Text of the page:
Chinese State TV Pulls Arsenal Game After Player’s Tweet Is Highly Critical Of Beijing

Chinese State TV Pulls Arsenal Game After Player’s Tweet Is Highly Critical Of Beijing

China’s state broadcaster CCTV has scrapped coverage of Sunday’s Arsenal-Manchester City game after comments made by Arsenal midfielder Mesut Ozil that were highly critical of Beijing’s brutal mass crackdown on ethnic Muslims in the country.

Ozil – who is Turkish and Muslim – had used a post to condemn the detention of more than one million Uighurs and other minorities in so-called re-education camps.

There Uighurs are subjected to starvation, torture and political indoctrination in the camps.

“They shut down their mosques. They ban their schools. They kill their holy men. The men are forced into camps and their families are forced to live with Chinese men,” read identical posts on Ozil’s Twitter and Instagram accounts, according to a translation by The Guardian.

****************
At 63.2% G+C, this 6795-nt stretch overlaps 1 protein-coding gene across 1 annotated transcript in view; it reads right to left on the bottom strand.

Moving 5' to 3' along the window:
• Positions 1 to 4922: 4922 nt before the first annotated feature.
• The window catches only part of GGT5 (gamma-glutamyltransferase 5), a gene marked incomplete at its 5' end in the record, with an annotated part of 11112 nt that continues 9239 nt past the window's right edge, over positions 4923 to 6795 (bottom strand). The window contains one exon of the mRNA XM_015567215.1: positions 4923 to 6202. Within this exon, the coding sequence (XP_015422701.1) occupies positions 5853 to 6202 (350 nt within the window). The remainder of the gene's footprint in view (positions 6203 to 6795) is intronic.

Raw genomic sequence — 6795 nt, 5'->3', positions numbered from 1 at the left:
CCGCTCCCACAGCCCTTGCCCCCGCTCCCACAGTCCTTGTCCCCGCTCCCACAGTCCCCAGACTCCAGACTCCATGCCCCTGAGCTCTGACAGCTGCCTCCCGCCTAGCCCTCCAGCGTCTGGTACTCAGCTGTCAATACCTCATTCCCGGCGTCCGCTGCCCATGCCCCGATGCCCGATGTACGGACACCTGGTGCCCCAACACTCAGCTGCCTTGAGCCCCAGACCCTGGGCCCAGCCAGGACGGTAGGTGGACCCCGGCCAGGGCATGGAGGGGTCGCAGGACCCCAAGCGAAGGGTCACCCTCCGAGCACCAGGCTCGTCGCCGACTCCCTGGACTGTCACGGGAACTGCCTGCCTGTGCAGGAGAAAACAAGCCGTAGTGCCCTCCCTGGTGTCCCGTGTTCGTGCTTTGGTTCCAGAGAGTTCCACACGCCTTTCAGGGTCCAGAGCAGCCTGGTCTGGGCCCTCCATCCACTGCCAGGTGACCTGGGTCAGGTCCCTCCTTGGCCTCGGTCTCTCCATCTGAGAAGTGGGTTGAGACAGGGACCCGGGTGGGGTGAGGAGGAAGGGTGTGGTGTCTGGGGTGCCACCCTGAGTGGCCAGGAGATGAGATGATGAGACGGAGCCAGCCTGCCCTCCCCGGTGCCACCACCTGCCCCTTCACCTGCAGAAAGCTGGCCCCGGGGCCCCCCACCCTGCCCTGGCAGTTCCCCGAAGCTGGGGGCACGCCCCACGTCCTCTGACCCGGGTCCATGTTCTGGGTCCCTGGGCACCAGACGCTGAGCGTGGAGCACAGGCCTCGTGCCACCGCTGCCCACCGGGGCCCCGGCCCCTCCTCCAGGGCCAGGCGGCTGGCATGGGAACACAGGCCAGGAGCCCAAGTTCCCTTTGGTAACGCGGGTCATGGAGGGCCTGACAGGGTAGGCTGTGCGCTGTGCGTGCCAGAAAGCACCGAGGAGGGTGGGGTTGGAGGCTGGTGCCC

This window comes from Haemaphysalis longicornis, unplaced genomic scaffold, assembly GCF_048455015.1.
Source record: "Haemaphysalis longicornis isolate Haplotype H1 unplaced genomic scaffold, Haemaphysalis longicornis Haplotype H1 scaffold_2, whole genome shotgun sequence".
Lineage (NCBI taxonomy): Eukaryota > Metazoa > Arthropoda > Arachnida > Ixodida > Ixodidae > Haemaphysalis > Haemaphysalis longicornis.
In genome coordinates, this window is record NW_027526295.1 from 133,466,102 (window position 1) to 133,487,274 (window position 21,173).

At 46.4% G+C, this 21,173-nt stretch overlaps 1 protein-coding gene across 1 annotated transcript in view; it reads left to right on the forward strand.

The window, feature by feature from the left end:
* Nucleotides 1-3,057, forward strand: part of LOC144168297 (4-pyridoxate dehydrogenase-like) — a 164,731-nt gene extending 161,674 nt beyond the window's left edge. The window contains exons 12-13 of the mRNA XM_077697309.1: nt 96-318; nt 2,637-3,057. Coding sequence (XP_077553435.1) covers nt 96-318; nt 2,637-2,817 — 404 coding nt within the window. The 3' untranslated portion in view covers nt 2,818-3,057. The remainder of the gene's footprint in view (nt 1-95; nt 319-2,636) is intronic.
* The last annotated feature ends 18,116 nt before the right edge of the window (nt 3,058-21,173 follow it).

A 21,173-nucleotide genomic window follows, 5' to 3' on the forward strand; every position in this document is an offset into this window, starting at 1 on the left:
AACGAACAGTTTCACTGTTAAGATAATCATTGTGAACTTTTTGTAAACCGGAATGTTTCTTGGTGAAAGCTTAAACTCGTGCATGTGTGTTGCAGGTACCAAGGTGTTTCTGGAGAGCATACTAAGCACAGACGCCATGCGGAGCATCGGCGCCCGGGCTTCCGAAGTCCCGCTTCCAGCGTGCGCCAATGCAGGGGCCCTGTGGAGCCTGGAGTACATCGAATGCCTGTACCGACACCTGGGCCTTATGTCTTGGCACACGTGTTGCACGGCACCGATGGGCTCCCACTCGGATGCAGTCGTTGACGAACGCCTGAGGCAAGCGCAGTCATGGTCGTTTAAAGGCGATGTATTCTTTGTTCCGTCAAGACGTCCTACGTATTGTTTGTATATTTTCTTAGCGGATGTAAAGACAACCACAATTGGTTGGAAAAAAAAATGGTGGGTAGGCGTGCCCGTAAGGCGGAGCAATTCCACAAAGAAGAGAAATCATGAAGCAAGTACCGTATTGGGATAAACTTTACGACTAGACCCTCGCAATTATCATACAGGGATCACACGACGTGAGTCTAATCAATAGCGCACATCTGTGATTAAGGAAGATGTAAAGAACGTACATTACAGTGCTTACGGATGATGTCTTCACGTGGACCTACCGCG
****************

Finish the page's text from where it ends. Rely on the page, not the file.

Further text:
He also complained that “Muslims stay quiet” on the atrocities.

China is the Premier League’s most lucrative broadcast market outside the UK, with the rights sold for $US700 million ($A1 billion) for three seasons between 2019-2022.

China’s Global Times newspaper described Ozil’s comments as “false” and claimed he had “disappointed” football authorities.

The Chinese Football Association said Ozil’s comments were “unacceptable” and had “hurt the feelings” of Chinese fans and expressed “great indignation and disappointment” at Ozil’s comments.

In retaliation, CCTV will play the Tottenham and Wolves game instead.

For its part, Arsenal’s management has distanced itself from the controversy, saying in a statement: “The content he expressed is entirely Ozil’s personal opinion. As a football club, Arsenal always adheres to the principle of not being involved in politics.”

However, the EPL club will be looking to avoid a similar incident that occurred in October when manager of the NBA team, the Houston Rockets, Daryl Morey tweeted his support for pro-democracy protestors in Hong Kong. The tweet caused some Chinese corporations to suspend relationships with the NBA and was swiftly pulled by team management.




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